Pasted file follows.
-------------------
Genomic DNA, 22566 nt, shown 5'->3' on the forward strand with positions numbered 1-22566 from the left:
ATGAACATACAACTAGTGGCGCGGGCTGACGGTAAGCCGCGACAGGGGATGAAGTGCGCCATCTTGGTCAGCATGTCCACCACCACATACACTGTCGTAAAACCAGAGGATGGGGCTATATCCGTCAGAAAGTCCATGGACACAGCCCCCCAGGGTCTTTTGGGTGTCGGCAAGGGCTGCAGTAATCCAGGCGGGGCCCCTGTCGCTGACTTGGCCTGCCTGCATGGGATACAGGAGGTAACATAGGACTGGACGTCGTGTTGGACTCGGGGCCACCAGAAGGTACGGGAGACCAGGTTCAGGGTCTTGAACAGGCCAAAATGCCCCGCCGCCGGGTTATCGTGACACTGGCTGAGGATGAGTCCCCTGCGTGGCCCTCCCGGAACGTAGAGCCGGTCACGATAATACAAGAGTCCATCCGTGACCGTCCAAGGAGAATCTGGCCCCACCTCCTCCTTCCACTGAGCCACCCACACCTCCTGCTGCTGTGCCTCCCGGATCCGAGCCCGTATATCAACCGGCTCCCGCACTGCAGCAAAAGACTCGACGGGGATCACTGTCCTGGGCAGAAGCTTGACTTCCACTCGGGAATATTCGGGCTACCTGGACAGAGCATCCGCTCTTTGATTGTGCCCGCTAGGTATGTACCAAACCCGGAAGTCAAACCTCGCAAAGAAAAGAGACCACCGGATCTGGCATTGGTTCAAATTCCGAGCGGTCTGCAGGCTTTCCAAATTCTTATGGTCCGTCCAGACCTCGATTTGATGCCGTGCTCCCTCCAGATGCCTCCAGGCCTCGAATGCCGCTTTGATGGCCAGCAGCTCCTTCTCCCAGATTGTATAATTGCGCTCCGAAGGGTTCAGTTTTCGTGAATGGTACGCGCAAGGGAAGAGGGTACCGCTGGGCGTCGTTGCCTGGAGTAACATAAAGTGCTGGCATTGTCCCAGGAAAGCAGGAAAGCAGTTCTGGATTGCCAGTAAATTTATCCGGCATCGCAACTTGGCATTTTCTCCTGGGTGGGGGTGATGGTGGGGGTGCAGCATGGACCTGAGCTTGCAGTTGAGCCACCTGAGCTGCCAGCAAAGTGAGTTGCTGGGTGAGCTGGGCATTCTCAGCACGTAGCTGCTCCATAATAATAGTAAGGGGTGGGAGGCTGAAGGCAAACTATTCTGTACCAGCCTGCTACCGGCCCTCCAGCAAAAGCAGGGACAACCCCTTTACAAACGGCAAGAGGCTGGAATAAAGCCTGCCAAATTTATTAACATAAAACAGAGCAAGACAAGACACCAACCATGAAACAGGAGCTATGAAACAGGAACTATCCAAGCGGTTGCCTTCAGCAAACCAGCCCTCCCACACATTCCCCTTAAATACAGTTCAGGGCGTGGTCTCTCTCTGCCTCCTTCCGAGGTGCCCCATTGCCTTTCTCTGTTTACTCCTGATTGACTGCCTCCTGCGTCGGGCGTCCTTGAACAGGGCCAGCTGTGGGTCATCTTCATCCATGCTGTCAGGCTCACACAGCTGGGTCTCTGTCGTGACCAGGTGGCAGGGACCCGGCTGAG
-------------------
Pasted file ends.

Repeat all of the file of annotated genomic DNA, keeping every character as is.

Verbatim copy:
Genomic DNA, 22566 nt, shown 5'->3' on the forward strand with positions numbered 1-22566 from the left:
ATGAACATACAACTAGTGGCGCGGGCTGACGGTAAGCCGCGACAGGGGATGAAGTGCGCCATCTTGGTCAGCATGTCCACCACCACATACACTGTCGTAAAACCAGAGGATGGGGCTATATCCGTCAGAAAGTCCATGGACACAGCCCCCCAGGGTCTTTTGGGTGTCGGCAAGGGCTGCAGTAATCCAGGCGGGGCCCCTGTCGCTGACTTGGCCTGCCTGCATGGGATACAGGAGGTAACATAGGACTGGACGTCGTGTTGGACTCGGGGCCACCAGAAGGTACGGGAGACCAGGTTCAGGGTCTTGAACAGGCCAAAATGCCCCGCCGCCGGGTTATCGTGACACTGGCTGAGGATGAGTCCCCTGCGTGGCCCTCCCGGAACGTAGAGCCGGTCACGATAATACAAGAGTCCATCCGTGACCGTCCAAGGAGAATCTGGCCCCACCTCCTCCTTCCACTGAGCCACCCACACCTCCTGCTGCTGTGCCTCCCGGATCCGAGCCCGTATATCAACCGGCTCCCGCACTGCAGCAAAAGACTCGACGGGGATCACTGTCCTGGGCAGAAGCTTGACTTCCACTCGGGAATATTCGGGCTACCTGGACAGAGCATCCGCTCTTTGATTGTGCCCGCTAGGTATGTACCAAACCCGGAAGTCAAACCTCGCAAAGAAAAGAGACCACCGGATCTGGCATTGGTTCAAATTCCGAGCGGTCTGCAGGCTTTCCAAATTCTTATGGTCCGTCCAGACCTCGATTTGATGCCGTGCTCCCTCCAGATGCCTCCAGGCCTCGAATGCCGCTTTGATGGCCAGCAGCTCCTTCTCCCAGATTGTATAATTGCGCTCCGAAGGGTTCAGTTTTCGTGAATGGTACGCGCAAGGGAAGAGGGTACCGCTGGGCGTCGTTGCCTGGAGTAACATAAAGTGCTGGCATTGTCCCAGGAAAGCAGGAAAGCAGTTCTGGATTGCCAGTAAATTTATCCGGCATCGCAACTTGGCATTTTCTCCTGGGTGGGGGTGATGGTGGGGGTGCAGCATGGACCTGAGCTTGCAGTTGAGCCACCTGAGCTGCCAGCAAAGTGAGTTGCTGGGTGAGCTGGGCATTCTCAGCACGTAGCTGCTCCATAATAATAGTAAGGGGTGGGAGGCTGAAGGCAAACTATTCTGTACCAGCCTGCTACCGGCCCTCCAGCAAAAGCAGGGACAACCCCTTTACAAACGGCAAGAGGCTGGAATAAAGCCTGCCAAATTTATTAACATAAAACAGAGCAAGACAAGACACCAACCATGAAACAGGAGCTATGAAACAGGAACTATCCAAGCGGTTGCCTTCAGCAAACCAGCCCTCCCACACATTCCCCTTAAATACAGTTCAGGGCGTGGTCTCTCTCTGCCTCCTTCCGAGGTGCCCCATTGCCTTTCTCTGTTTACTCCTGATTGACTGCCTCCTGCGTCGGGCGTCCTTGAACAGGGCCAGCTGTGGGTCATCTTCATCCATGCTGTCAGGCTCACACAGCTGGGTCTCTGTCGTGACCAGGTGGCAGGGACCCGGCTGAG